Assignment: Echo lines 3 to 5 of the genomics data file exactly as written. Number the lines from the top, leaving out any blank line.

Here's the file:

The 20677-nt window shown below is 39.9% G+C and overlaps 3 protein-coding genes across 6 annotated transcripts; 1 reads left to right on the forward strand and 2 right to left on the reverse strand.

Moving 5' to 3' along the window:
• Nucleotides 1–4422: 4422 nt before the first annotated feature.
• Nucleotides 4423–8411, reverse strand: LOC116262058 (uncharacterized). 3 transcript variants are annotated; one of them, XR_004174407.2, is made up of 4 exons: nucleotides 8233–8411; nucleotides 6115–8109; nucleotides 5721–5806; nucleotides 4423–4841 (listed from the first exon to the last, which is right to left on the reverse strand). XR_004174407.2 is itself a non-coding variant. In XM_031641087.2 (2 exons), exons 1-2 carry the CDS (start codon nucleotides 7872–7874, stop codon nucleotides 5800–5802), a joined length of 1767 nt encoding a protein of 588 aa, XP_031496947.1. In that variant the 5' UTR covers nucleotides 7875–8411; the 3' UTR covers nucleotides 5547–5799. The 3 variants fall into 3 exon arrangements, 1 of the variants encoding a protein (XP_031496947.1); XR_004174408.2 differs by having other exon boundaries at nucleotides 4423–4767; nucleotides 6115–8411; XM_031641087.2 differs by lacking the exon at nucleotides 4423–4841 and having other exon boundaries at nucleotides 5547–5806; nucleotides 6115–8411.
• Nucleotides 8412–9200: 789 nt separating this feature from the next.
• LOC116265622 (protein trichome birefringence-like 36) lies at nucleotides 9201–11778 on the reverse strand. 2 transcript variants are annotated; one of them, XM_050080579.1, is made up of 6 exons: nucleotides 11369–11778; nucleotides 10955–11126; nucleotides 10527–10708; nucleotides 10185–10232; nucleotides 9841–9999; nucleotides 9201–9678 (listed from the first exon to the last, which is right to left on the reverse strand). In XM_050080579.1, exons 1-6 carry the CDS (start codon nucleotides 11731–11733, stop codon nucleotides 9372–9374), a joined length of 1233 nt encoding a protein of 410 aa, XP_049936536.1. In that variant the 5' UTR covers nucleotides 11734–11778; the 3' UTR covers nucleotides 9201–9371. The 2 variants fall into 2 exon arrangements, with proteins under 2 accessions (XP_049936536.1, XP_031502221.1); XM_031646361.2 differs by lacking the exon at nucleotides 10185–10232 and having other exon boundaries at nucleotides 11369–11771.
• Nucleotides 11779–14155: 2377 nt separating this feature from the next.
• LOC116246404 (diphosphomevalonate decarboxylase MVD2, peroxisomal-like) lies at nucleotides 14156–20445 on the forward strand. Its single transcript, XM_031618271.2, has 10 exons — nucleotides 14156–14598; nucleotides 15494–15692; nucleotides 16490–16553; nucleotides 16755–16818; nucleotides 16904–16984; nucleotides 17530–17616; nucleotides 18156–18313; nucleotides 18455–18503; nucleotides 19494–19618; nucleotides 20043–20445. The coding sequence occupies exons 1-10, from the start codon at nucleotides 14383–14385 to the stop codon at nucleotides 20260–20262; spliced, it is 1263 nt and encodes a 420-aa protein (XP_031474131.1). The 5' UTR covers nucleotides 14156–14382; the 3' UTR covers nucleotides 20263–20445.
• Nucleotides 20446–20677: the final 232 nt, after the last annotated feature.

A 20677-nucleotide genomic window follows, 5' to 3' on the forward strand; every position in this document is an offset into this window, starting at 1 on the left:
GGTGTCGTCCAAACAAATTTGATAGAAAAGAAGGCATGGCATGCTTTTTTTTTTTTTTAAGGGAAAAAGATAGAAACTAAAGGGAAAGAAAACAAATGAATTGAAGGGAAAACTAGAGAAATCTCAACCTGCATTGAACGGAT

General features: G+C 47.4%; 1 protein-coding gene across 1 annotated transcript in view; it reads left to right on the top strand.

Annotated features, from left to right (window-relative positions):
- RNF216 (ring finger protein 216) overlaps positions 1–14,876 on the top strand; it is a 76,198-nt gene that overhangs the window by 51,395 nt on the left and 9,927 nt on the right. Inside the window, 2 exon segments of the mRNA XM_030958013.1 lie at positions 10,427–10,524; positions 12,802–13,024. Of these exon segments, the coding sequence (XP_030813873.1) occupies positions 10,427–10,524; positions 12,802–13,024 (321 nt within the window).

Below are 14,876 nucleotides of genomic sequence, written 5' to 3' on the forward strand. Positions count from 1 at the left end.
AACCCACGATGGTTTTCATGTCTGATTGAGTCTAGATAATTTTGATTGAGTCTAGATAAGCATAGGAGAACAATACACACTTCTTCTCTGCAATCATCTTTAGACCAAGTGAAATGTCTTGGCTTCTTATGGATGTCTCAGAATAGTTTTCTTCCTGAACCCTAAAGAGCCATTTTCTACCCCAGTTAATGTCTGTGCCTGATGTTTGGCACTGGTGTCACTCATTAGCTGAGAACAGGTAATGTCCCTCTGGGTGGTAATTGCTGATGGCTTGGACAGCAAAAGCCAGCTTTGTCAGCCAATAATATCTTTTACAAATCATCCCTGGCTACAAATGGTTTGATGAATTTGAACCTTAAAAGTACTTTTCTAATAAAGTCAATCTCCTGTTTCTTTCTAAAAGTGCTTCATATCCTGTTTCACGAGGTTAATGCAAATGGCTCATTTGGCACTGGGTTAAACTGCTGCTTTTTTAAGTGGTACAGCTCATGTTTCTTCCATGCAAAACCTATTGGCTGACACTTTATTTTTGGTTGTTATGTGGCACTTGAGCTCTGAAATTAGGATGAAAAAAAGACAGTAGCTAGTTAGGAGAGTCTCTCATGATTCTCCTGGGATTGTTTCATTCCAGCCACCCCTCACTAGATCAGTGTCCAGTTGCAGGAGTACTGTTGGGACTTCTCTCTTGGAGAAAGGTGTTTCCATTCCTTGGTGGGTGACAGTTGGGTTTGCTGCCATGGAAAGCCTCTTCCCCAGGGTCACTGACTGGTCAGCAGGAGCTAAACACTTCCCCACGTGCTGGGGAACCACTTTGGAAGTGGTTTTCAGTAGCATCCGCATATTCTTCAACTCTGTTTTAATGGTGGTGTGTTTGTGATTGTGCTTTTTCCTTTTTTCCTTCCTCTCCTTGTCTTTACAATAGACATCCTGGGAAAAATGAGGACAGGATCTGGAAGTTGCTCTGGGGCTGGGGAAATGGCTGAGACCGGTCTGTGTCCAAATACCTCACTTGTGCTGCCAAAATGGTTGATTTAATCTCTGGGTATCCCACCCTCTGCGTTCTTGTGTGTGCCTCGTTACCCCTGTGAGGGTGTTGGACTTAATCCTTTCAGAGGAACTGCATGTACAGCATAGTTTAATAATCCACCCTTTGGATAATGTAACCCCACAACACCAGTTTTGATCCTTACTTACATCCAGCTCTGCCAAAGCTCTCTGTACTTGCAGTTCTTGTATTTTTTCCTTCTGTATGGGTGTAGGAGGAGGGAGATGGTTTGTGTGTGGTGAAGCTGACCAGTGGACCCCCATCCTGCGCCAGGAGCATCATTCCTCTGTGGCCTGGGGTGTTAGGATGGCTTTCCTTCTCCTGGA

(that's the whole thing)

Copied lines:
• Nucleotides 1–4422: 4422 nt before the first annotated feature.
• Nucleotides 4423–8411, reverse strand: LOC116262058 (uncharacterized). 3 transcript variants are annotated; one of them, XR_004174407.2, is made up of 4 exons: nucleotides 8233–8411; nucleotides 6115–8109; nucleotides 5721–5806; nucleotides 4423–4841 (listed from the first exon to the last, which is right to left on the reverse strand). XR_004174407.2 is itself a non-coding variant. In XM_031641087.2 (2 exons), exons 1-2 carry the CDS (start codon nucleotides 7872–7874, stop codon nucleotides 5800–5802), a joined length of 1767 nt encoding a protein of 588 aa, XP_031496947.1. In that variant the 5' UTR covers nucleotides 7875–8411; the 3' UTR covers nucleotides 5547–5799. The 3 variants fall into 3 exon arrangements, 1 of the variants encoding a protein (XP_031496947.1); XR_004174408.2 differs by having other exon boundaries at nucleotides 4423–4767; nucleotides 6115–8411; XM_031641087.2 differs by lacking the exon at nucleotides 4423–4841 and having other exon boundaries at nucleotides 5547–5806; nucleotides 6115–8411.
• Nucleotides 8412–9200: 789 nt separating this feature from the next.